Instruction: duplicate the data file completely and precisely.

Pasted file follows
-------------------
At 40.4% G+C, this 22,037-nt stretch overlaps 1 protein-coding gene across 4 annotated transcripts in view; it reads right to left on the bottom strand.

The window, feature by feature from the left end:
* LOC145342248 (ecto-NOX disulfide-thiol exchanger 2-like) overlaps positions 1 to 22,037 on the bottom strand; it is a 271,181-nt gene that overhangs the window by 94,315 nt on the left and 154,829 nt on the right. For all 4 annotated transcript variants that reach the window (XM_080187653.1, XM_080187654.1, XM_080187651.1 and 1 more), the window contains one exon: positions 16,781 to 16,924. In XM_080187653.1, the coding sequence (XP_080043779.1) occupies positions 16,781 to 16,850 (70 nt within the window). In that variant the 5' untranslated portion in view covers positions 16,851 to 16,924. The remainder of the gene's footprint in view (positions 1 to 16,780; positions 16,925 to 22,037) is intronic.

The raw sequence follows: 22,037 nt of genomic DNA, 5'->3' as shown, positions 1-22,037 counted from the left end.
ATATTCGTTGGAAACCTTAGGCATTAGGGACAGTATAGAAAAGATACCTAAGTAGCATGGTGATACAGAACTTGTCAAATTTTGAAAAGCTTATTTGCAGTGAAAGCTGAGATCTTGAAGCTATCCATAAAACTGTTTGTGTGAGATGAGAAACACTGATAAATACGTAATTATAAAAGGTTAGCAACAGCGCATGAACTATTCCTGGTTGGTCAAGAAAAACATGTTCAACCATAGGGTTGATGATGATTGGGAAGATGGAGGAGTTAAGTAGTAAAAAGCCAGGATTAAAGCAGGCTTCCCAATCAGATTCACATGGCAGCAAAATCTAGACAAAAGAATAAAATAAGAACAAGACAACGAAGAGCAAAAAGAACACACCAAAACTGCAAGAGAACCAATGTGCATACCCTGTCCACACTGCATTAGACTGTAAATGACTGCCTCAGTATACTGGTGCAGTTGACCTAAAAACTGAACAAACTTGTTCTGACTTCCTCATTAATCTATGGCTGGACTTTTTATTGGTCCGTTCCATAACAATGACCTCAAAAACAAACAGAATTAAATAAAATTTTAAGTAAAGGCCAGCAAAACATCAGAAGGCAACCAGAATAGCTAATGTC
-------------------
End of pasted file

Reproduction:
At 40.4% G+C, this 22,037-nt stretch overlaps 1 protein-coding gene across 4 annotated transcripts in view; it reads right to left on the bottom strand.

The window, feature by feature from the left end:
* LOC145342248 (ecto-NOX disulfide-thiol exchanger 2-like) overlaps positions 1 to 22,037 on the bottom strand; it is a 271,181-nt gene that overhangs the window by 94,315 nt on the left and 154,829 nt on the right. For all 4 annotated transcript variants that reach the window (XM_080187653.1, XM_080187654.1, XM_080187651.1 and 1 more), the window contains one exon: positions 16,781 to 16,924. In XM_080187653.1, the coding sequence (XP_080043779.1) occupies positions 16,781 to 16,850 (70 nt within the window). In that variant the 5' untranslated portion in view covers positions 16,851 to 16,924. The remainder of the gene's footprint in view (positions 1 to 16,780; positions 16,925 to 22,037) is intronic.

The raw sequence follows: 22,037 nt of genomic DNA, 5'->3' as shown, positions 1-22,037 counted from the left end.
ATATTCGTTGGAAACCTTAGGCATTAGGGACAGTATAGAAAAGATACCTAAGTAGCATGGTGATACAGAACTTGTCAAATTTTGAAAAGCTTATTTGCAGTGAAAGCTGAGATCTTGAAGCTATCCATAAAACTGTTTGTGTGAGATGAGAAACACTGATAAATACGTAATTATAAAAGGTTAGCAACAGCGCATGAACTATTCCTGGTTGGTCAAGAAAAACATGTTCAACCATAGGGTTGATGATGATTGGGAAGATGGAGGAGTTAAGTAGTAAAAAGCCAGGATTAAAGCAGGCTTCCCAATCAGATTCACATGGCAGCAAAATCTAGACAAAAGAATAAAATAAGAACAAGACAACGAAGAGCAAAAAGAACACACCAAAACTGCAAGAGAACCAATGTGCATACCCTGTCCACACTGCATTAGACTGTAAATGACTGCCTCAGTATACTGGTGCAGTTGACCTAAAAACTGAACAAACTTGTTCTGACTTCCTCATTAATCTATGGCTGGACTTTTTATTGGTCCGTTCCATAACAATGACCTCAAAAACAAACAGAATTAAATAAAATTTTAAGTAAAGGCCAGCAAAACATCAGAAGGCAACCAGAATAGCTAATGTC